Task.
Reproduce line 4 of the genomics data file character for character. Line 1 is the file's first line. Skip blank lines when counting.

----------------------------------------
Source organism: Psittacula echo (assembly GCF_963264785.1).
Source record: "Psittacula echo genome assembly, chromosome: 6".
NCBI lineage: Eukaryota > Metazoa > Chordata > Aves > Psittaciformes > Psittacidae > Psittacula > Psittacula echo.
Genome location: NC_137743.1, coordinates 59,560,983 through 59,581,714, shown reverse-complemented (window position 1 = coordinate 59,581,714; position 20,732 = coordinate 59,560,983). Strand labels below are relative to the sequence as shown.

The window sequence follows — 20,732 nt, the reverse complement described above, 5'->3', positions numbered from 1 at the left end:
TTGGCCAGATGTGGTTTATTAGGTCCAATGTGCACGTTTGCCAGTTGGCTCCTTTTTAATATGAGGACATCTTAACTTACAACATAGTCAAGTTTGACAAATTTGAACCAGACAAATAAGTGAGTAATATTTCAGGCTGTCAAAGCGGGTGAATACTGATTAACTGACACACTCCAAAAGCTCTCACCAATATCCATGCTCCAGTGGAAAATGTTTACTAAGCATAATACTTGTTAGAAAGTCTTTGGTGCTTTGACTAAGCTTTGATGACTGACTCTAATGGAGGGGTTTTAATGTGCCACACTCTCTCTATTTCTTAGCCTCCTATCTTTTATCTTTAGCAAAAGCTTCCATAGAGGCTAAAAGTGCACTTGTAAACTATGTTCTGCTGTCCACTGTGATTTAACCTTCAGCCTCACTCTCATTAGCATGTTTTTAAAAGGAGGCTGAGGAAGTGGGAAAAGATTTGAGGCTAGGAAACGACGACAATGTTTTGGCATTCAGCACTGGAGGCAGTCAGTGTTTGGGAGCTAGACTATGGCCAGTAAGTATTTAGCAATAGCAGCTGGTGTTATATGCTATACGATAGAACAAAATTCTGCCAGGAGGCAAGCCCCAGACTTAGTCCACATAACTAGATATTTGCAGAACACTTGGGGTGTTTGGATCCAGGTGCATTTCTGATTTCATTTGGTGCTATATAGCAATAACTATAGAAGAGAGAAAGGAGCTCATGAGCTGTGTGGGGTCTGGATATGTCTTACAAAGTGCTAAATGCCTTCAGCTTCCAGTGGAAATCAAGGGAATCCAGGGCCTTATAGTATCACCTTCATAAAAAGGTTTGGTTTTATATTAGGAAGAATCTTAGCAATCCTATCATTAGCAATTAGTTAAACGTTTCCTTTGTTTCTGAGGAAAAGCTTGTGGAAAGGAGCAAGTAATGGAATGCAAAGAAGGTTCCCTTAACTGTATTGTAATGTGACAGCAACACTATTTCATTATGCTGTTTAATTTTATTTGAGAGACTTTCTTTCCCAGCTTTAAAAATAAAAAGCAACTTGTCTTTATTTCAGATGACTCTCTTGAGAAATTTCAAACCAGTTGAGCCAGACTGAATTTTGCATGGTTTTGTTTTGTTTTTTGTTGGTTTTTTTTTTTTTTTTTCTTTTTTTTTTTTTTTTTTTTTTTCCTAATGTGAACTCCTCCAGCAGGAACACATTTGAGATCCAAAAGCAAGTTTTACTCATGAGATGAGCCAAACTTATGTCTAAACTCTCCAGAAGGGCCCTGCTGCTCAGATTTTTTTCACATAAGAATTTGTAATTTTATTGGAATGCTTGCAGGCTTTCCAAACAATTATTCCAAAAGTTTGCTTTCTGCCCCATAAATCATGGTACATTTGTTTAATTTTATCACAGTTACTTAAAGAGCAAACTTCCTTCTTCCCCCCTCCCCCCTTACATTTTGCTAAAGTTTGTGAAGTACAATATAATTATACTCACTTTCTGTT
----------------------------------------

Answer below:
Genome location: NC_137743.1, coordinates 59,560,983 through 59,581,714, shown reverse-complemented (window position 1 = coordinate 59,581,714; position 20,732 = coordinate 59,560,983). Strand labels below are relative to the sequence as shown.